Cloud Computing: Who, What, Why – Part 1

For the last 5 years, the term “cloud computing” has been used to describe a large and ever-expanding list of outsourced information technology (IT) products and services, which can lead to much confusion. So what exactly is “cloud computing” in today’s world?
At its core, cloud computing in the context of corporate IT is simply a way to deliver services over the Internet faster and cheaper than using in-house IT resources which include servers, power, switches, applications, and labor to manage it all.
According to the National Institute of Standards and Technology (NIST), there are five essential characteristics of cloud computing:

  • on-demand self-service
  • broad network access
  • resource pooling
  • rapid elasticity or expansion
  • measured service

NIST also lists three “service models” (software, platform and infrastructure) and four “deployment models” (private, community, public and hybrid) that together categorize ways to deliver cloud services.
The definition is intended to serve as a means for broad comparisons of cloud services and deployment strategies, and to provide a baseline for discussion from what is cloud computing to how to best use cloud computing.
What isn’t mentioned in the NIST definition is computer virtualization. Virtualization provides the foundation for cloud computing by allowing multiple virtual computers to share the resources of a single phyiscal computer or storage device.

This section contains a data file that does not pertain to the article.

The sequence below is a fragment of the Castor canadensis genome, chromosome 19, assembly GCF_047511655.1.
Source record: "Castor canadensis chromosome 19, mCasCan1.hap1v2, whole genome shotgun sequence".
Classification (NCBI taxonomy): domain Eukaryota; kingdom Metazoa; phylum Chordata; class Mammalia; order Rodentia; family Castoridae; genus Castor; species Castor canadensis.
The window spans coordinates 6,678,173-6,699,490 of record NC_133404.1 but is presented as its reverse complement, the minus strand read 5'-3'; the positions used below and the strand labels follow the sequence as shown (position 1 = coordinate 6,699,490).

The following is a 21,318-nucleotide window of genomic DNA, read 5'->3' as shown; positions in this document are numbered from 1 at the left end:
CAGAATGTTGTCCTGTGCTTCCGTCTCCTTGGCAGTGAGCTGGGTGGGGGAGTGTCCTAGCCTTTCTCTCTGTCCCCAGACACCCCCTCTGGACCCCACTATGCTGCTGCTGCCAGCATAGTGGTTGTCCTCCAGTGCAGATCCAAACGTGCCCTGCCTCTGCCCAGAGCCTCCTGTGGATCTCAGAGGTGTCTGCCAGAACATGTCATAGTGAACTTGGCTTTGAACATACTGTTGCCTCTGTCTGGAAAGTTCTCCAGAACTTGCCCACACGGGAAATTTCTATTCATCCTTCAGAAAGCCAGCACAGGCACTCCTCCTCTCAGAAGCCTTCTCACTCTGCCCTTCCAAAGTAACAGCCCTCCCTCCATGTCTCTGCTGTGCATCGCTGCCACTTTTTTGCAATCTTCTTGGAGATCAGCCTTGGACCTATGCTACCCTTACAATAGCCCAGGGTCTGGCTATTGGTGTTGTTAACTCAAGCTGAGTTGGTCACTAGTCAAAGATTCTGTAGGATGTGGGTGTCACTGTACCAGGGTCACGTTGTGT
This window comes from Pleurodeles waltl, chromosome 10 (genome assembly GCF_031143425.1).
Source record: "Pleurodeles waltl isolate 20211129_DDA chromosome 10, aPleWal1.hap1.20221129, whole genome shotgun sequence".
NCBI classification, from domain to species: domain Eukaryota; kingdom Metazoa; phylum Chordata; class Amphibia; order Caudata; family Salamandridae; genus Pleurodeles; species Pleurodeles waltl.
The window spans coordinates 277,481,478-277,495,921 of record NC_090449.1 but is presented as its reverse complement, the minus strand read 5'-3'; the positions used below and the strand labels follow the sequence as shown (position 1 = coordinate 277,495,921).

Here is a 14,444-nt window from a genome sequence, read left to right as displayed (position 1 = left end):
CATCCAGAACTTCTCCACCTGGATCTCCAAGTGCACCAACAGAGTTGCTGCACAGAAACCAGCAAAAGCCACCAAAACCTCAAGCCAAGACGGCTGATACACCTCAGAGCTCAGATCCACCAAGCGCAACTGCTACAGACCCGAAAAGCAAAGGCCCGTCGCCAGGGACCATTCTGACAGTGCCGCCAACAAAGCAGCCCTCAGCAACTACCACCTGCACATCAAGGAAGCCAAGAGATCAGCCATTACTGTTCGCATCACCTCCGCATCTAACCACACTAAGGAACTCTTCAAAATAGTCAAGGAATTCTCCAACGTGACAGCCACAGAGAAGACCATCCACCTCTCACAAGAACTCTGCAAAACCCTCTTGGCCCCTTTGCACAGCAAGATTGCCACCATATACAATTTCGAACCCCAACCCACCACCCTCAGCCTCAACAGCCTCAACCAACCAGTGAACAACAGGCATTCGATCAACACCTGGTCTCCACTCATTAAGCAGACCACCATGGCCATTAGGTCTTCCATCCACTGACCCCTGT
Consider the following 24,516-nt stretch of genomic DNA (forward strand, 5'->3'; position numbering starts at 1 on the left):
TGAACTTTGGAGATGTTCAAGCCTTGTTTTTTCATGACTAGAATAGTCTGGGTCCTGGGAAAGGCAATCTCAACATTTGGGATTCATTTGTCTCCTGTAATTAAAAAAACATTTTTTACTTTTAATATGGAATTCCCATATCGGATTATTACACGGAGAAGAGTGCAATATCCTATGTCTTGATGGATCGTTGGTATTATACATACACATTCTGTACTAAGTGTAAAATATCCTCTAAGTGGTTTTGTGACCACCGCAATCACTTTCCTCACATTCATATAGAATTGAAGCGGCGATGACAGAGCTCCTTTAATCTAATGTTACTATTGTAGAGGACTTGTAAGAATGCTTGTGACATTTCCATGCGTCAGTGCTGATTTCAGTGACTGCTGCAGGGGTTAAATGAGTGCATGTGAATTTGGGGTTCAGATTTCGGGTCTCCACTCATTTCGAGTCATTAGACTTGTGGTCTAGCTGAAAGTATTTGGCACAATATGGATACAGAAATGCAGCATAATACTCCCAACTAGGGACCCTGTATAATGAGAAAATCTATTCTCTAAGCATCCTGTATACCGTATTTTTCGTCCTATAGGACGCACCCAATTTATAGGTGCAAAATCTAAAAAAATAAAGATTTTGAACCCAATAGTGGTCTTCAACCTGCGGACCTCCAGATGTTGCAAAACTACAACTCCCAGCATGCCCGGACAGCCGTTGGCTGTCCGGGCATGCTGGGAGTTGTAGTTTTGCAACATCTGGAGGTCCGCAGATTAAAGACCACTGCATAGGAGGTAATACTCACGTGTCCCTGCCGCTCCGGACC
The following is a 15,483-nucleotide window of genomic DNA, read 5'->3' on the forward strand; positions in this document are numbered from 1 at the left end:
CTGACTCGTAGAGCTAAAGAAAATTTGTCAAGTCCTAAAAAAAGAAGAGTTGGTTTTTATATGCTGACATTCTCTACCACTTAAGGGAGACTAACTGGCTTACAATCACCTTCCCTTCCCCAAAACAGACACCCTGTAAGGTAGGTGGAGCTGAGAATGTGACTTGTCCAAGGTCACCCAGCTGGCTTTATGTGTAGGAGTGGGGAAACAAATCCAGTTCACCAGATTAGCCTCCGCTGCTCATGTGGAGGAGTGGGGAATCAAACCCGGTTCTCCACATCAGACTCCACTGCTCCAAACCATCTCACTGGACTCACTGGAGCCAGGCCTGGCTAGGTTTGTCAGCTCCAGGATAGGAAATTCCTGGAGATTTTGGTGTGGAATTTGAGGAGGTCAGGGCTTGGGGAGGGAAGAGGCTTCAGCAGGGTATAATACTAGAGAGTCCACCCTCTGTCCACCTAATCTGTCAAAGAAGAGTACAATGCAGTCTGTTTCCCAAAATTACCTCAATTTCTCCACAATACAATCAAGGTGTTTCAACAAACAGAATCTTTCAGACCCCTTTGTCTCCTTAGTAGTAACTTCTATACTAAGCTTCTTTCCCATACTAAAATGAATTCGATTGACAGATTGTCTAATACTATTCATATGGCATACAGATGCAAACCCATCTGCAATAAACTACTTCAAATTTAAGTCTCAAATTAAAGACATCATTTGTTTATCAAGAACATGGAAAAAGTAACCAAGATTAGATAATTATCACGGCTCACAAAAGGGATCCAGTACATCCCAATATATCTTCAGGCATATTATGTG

Virtualization enables us to dynamically size our virtual computers according to the service delivery requirements, instead of trying to match physical hardware to service or application. In addition, the process of virtualization provides independence from the underlying hardware, so that hardware drivers (e.g., disk and network adapters) are standardized. The result is much more efficient use of physical resources and portability of virtual servers between hardware platforms.

What are the Four Ways Corporate IT Can Benefit from the Cloud?

  • Flexibility: Having access to scalable compute and storage means you can expand capacity as needed and that network can be automatically updated and adapted to the changing needs of your user base.
  • Speedy Deployment: Experienced Infrastructure-as-a-Service (IaaS) providers that use advanced virtualization products can make resources available in a very short period of time.
  • Security: With its constantly evolving data protection landscape and system reliability, the cloud makes for a powerful “one-two” punch, particularly for IT with end-of-life (EOL) infrastructure or data stored on drives that are not always backed up.
  • Cost savings: Cloud computing can lower your entire operations and maintenance costs because you only pay for what you use and can later buy additional capacity on demand without making a large outlay of capital expenditure (CAPEX). Furthermore, according to estimates from IBM, cloud services utilization “reduces IT labor costs by up to 50%, improves capital utilization by 75%, and reduces provisioning from weeks to minutes.”

From Clouds Come Smoother Sailing…

The bottom line for considering cloud services has everything to do with the bottom line because ultimately cloud computing is about enhancing and enabling a company’s business focus.
By making your IT “leaner and meaner” you save both time and money. And by doing so, your business can focus its efforts on improving the customer experience by delivering better products and services – core competencies that can propel a company forward no matter how choppy the economic waters may be.